Lucy Letby: Former NHS nursing director Alison Kelly suspended after Letby concerns
According to staff on the ward at the time, bosses discouraged Letby’s colleagues from sharing their concerns with the police
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A former chief nurse has been suspended from the NHS following the conviction of baby-murderer Lucy Letby. Alison Kelly, was the nursing director at the Countess of Chester Hospital, where Letby killed seven babies, and tried to murder six others between June 2015 and June 2016.
Letby, who was sentenced to a whole-life sentence yesterday (August 21) following a 10-month trial, killed the innocent babies by poisoning them with insulin, injecting air into their veins and overfeeding them with milk. Alison Kelly and other managers at the Countess of Chester Hospital have been accused of ignoring warnings about Letby.
Ms Kelly had been working as the director of nursing at the Rochdale Care Organisation, which is part of the Northern Care Alliance NHS Foundation Trust before she was suspended.
An NHS England spokesperson said: "We welcome the independent inquiry announced by the Department of Health and Social Care into the events at the Countess of Chester and will cooperate fully to help ensure all lessons are learned. In light of information that has emerged during the trial of Lucy Letby, and the announcement of the independent inquiry, the Northern Care Alliance has suspended Alison Kelly."
Despite concerns being raised by staff members, Letby was not removed from the neonatal unit until one year later. Figures also show the number of babies who suffered serious and unexpected collapses in the neonatal unit at the Countess of Chester Hospital increased significantly between 2015 and 2016.
According to staff on the ward at the time, bosses discouraged her colleagues from sharing their concerns with the police and even made those concerned apologise to Letby for making reports over her behaviour.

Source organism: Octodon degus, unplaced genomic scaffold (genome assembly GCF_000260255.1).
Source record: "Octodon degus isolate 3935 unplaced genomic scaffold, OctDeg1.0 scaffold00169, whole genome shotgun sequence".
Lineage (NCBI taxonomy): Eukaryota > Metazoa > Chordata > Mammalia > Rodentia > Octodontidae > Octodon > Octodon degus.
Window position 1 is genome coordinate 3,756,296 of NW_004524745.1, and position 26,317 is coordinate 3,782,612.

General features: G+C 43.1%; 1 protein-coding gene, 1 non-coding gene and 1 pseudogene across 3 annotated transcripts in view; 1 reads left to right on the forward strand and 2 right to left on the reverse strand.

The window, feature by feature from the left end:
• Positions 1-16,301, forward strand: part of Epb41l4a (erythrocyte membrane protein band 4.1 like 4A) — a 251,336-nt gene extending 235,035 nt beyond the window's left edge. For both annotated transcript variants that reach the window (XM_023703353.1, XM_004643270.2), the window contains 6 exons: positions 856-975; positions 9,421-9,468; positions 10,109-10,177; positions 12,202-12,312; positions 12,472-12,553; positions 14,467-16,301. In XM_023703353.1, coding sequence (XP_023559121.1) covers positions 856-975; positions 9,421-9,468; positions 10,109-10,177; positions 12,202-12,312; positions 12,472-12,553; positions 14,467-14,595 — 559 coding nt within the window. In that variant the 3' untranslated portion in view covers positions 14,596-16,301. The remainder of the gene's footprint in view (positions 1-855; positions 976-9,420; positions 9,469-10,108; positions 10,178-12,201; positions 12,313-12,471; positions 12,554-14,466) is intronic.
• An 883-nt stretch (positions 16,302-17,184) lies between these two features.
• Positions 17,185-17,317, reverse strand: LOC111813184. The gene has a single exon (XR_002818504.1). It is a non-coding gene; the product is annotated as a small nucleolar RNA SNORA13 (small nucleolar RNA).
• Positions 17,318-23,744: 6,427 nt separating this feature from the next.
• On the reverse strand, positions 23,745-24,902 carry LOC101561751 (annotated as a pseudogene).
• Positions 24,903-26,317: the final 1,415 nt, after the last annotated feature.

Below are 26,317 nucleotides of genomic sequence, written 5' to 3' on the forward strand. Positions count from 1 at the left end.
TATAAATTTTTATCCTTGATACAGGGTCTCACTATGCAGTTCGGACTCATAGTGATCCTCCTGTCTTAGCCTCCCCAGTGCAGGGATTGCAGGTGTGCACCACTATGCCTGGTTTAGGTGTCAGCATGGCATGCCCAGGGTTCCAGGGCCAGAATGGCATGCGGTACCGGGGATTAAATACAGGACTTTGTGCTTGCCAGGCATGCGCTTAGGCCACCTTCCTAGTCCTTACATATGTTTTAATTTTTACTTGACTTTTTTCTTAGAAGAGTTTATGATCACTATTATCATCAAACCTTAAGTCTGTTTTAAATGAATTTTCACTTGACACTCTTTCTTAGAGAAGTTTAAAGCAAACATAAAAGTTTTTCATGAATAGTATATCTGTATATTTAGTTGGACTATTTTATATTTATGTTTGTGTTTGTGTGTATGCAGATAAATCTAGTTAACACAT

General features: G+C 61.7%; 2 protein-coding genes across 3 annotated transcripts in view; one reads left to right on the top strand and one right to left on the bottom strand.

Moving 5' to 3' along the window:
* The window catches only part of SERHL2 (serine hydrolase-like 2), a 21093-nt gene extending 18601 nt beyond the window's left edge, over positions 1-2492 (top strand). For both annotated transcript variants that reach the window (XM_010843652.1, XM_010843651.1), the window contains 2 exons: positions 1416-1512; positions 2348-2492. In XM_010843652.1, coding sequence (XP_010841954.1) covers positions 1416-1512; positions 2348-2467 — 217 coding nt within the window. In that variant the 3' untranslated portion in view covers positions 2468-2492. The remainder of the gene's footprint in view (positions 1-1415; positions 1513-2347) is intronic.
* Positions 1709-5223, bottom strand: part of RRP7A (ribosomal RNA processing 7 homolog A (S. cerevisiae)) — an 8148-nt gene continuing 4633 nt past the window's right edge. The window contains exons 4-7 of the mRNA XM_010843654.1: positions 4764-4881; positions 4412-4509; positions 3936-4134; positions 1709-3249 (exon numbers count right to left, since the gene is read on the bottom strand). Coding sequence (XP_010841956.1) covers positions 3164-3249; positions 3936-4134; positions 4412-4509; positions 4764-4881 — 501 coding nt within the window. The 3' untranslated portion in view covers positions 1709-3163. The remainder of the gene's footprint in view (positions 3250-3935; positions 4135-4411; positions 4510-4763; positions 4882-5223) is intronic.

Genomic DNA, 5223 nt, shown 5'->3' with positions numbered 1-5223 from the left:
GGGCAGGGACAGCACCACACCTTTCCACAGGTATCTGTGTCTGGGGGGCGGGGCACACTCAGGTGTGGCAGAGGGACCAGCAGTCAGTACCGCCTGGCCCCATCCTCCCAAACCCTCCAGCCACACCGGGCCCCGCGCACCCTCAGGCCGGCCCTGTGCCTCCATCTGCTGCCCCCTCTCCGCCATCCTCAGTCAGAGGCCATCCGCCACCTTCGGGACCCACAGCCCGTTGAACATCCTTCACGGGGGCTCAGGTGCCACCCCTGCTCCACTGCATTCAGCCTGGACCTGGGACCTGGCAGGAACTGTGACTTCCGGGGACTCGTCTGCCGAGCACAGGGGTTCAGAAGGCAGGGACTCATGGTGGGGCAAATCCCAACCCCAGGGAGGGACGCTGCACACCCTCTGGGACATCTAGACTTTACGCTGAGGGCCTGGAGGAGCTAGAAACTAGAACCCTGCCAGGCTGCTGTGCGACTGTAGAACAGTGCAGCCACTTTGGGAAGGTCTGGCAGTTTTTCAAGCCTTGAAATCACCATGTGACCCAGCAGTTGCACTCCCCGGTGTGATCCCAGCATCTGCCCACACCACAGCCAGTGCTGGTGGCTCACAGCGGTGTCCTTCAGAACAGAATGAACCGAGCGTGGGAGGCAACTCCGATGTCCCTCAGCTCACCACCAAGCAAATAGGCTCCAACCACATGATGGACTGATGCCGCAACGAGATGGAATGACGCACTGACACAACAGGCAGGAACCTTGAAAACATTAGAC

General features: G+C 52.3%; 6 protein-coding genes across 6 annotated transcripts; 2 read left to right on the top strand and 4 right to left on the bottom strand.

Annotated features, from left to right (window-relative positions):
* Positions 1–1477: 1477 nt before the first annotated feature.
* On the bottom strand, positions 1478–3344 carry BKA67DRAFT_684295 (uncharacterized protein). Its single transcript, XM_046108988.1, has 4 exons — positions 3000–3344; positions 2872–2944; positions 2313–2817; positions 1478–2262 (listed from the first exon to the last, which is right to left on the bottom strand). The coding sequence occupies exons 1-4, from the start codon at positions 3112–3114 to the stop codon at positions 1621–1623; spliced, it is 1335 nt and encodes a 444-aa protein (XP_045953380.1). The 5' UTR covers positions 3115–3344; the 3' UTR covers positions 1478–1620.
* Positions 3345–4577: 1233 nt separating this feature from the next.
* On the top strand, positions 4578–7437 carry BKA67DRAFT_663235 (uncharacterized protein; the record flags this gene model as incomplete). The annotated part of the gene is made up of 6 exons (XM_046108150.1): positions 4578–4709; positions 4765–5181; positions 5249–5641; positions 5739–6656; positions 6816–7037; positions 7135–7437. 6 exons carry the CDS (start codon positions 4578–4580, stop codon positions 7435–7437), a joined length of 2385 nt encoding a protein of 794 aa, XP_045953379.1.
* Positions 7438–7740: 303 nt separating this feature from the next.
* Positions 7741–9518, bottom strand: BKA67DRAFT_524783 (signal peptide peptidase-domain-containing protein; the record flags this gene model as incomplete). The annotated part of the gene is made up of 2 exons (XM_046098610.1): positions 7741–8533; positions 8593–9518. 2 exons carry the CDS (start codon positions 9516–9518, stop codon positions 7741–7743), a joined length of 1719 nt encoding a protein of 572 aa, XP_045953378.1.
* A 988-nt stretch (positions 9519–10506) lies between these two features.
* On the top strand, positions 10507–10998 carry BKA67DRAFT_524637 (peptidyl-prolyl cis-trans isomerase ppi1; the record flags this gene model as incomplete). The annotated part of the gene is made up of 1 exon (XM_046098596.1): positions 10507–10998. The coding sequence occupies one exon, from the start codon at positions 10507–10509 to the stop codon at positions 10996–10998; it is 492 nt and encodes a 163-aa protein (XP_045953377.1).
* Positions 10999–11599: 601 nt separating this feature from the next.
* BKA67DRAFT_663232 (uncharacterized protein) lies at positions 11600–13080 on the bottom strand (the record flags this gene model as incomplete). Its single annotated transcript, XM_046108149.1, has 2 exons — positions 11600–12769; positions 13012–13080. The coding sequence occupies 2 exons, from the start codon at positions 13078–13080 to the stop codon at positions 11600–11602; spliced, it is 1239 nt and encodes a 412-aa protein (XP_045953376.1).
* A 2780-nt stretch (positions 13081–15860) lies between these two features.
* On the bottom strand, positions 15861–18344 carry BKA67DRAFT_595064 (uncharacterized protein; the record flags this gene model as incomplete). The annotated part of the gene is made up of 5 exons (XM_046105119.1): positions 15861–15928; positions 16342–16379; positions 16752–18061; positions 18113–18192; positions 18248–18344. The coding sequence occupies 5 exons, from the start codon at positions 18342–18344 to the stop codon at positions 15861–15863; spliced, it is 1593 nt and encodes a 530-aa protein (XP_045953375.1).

Now the prosecution's lead medical expert, retired consultant paediatrician Dewi Evans, has said that he will write to Cheshire Constabulary to ask that they probe bosses for corporate negligence and criminal negligence.
Speaking to The Observer, Mr Evans said: “They were grossly negligent. I shall write to Cheshire police and ask them, from what I have heard following the end of the trial, that I believe that we should now investigate a number of managerial people in relation to issues of corporate manslaughter.
He added: “I think this is a matter that demands an investigation into corporate manslaughter.”
Concerns around Letby's presence when collapses took place were first mentioned to the hospital’s senior management by the unit's head consultant in late June 2015. However, Letby was not removed from the unit until after the deaths of two triplet boys and the collapse of another baby boy on three successive days in June 2016.
Letby was confined to clerical work and in September 2016 registered a grievance procedure.
The BBC reports it emerged during legal arguments in the trial - in the absence of the jury - that the grievance procedure was resolved in Letby's favour in December 2016. Letby was due to return to the neonatal unit in March 2017, but as the trust was contacted by police, the move did not take place.
No babies died between when Letby was removed from the unit in July 2016 and when police were called in by the hospital in May 2017. She was suspended on full pay from the moment she was arrested in July 2018.It is understood she was sacked when she was charged in November 2020.
Letby, 33 was sentenced to life in prison after being convicted of murdering seven babies and attempting to murder six more yesterday (August 21).